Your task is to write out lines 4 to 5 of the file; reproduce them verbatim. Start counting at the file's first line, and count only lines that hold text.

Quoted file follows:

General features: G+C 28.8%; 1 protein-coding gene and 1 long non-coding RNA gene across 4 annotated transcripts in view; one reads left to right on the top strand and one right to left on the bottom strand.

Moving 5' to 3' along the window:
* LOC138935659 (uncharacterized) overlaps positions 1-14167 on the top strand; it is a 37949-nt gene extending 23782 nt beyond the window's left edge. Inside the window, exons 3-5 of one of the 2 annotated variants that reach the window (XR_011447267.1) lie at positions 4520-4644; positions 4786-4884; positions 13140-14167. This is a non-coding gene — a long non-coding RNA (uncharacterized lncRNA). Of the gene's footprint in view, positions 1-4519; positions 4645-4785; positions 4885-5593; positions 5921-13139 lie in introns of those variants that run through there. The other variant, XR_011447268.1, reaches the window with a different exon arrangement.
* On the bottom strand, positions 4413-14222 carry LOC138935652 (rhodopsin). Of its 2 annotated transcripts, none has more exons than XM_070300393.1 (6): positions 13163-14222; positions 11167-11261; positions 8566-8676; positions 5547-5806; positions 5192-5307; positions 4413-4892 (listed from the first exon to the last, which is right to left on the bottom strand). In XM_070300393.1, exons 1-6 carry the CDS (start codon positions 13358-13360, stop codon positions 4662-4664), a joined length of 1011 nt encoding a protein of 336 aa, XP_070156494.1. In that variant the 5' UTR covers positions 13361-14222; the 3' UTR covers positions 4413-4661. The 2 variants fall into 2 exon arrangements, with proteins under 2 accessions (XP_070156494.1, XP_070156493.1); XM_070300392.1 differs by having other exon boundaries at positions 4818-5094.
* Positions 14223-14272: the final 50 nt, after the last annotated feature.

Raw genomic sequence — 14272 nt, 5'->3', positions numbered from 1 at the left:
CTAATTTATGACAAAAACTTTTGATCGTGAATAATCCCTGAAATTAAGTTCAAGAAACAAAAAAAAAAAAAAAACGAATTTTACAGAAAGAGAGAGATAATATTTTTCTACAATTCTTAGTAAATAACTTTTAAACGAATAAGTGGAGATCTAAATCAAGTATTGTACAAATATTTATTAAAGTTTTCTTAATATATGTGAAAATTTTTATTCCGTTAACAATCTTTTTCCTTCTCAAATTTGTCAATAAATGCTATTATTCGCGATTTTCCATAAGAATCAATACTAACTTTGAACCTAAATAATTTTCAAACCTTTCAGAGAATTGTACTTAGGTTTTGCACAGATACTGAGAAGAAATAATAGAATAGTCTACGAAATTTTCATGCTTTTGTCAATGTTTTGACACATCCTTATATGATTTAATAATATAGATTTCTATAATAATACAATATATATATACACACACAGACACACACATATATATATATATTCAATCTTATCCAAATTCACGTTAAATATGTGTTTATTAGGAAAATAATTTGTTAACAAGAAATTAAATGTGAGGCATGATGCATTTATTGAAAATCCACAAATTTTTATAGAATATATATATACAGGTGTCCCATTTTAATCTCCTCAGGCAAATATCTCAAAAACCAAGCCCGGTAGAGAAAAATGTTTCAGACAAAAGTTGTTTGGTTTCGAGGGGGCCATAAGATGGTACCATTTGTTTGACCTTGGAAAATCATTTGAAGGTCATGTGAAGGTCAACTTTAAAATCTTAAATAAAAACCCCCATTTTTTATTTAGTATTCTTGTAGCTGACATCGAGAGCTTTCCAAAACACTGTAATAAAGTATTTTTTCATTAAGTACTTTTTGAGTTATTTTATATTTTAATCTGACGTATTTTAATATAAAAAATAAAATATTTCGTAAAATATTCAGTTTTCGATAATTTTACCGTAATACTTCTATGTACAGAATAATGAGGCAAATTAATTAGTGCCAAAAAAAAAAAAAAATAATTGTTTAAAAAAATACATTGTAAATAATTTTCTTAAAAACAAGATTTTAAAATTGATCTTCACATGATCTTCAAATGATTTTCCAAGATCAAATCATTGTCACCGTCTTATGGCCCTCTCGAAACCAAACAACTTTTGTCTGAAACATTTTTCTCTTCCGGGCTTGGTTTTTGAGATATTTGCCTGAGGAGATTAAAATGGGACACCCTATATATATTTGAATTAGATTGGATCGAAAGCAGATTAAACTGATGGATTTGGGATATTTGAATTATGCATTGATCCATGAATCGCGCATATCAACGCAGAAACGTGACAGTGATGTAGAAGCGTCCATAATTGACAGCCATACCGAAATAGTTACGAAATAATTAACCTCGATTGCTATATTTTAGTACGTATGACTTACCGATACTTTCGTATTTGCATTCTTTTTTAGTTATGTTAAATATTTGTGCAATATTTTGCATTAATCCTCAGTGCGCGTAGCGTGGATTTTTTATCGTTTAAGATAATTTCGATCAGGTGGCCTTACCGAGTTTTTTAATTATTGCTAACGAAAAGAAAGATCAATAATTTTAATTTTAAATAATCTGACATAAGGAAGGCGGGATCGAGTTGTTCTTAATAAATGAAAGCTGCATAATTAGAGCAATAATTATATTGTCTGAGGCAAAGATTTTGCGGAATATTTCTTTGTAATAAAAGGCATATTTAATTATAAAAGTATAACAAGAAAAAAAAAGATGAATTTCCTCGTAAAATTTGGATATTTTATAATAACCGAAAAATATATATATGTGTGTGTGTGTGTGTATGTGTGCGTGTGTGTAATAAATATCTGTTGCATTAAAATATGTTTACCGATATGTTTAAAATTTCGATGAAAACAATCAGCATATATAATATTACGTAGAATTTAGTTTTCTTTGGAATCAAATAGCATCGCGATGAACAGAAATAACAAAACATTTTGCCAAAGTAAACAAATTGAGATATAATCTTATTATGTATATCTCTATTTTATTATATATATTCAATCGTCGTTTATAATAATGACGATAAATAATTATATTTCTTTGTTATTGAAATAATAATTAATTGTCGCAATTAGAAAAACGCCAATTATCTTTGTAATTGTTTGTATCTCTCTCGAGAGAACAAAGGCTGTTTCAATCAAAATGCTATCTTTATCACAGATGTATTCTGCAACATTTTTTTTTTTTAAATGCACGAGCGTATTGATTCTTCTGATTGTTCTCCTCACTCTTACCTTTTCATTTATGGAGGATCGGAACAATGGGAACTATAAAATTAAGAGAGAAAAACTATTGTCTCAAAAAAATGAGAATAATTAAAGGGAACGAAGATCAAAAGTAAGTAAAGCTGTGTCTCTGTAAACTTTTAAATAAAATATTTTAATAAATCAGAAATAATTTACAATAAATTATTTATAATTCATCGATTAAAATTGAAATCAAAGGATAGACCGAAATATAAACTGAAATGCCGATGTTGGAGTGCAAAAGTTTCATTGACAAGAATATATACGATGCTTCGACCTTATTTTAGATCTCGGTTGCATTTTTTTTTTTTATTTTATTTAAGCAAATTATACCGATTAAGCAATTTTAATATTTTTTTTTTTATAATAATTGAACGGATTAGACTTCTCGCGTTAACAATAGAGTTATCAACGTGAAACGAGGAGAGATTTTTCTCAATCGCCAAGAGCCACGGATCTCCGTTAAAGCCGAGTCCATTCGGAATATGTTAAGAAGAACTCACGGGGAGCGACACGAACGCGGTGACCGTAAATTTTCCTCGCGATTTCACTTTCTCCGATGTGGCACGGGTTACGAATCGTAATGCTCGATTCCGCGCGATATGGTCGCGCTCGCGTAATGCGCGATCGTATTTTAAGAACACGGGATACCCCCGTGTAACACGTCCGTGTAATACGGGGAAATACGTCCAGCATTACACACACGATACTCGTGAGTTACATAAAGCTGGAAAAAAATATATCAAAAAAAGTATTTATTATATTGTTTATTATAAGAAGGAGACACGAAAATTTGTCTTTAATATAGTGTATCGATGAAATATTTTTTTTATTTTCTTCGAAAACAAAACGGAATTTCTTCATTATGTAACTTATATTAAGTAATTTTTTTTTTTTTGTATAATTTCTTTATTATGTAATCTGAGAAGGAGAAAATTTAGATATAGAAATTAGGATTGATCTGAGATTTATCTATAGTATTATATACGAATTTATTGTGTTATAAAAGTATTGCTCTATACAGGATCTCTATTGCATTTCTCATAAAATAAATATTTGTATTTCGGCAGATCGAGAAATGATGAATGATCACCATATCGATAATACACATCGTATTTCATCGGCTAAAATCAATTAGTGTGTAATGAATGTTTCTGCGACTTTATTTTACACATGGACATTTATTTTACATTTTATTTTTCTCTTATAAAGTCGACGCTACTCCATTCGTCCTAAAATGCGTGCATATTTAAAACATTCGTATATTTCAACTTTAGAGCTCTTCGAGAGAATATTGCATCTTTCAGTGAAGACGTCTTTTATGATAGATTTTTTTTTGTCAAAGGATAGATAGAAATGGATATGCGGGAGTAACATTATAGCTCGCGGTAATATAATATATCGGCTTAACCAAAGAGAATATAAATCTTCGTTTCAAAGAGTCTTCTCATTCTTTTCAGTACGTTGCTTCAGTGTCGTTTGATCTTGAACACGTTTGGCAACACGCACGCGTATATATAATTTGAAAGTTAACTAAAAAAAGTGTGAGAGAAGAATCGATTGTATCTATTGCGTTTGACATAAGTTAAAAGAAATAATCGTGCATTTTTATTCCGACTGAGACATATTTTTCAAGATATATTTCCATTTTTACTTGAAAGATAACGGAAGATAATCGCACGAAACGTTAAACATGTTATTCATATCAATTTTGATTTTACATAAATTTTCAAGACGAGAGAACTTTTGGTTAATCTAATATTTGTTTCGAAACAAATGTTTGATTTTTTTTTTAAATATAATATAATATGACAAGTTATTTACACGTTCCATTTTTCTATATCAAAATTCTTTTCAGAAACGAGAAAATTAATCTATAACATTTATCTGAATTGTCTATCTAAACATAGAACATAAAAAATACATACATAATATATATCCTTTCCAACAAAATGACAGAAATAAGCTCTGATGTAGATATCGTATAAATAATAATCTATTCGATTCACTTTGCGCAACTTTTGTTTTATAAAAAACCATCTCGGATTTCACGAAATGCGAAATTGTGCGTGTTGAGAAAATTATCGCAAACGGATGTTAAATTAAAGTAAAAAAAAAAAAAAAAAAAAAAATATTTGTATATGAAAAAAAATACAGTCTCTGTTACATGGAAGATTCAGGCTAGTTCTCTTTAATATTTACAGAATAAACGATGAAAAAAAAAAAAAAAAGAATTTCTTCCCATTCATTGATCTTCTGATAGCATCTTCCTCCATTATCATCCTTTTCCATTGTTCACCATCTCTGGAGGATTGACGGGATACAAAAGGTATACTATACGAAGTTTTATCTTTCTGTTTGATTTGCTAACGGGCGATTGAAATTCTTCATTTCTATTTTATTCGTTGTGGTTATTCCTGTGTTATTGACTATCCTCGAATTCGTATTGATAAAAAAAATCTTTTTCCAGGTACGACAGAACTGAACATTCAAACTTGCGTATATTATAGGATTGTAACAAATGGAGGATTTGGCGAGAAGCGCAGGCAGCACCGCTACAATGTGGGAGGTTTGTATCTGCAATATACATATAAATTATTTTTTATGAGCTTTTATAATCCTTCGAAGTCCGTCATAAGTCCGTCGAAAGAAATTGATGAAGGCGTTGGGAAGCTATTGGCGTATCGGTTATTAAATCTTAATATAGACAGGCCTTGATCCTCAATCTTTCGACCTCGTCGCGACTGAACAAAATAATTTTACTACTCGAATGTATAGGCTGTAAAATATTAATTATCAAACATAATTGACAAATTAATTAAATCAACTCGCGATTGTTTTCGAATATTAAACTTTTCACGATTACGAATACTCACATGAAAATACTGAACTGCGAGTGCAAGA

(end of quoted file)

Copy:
* On the bottom strand, positions 4413-14222 carry LOC138935652 (rhodopsin). Of its 2 annotated transcripts, none has more exons than XM_070300393.1 (6): positions 13163-14222; positions 11167-11261; positions 8566-8676; positions 5547-5806; positions 5192-5307; positions 4413-4892 (listed from the first exon to the last, which is right to left on the bottom strand). In XM_070300393.1, exons 1-6 carry the CDS (start codon positions 13358-13360, stop codon positions 4662-4664), a joined length of 1011 nt encoding a protein of 336 aa, XP_070156494.1. In that variant the 5' UTR covers positions 13361-14222; the 3' UTR covers positions 4413-4661. The 2 variants fall into 2 exon arrangements, with proteins under 2 accessions (XP_070156494.1, XP_070156493.1); XM_070300392.1 differs by having other exon boundaries at positions 4818-5094.
* Positions 14223-14272: the final 50 nt, after the last annotated feature.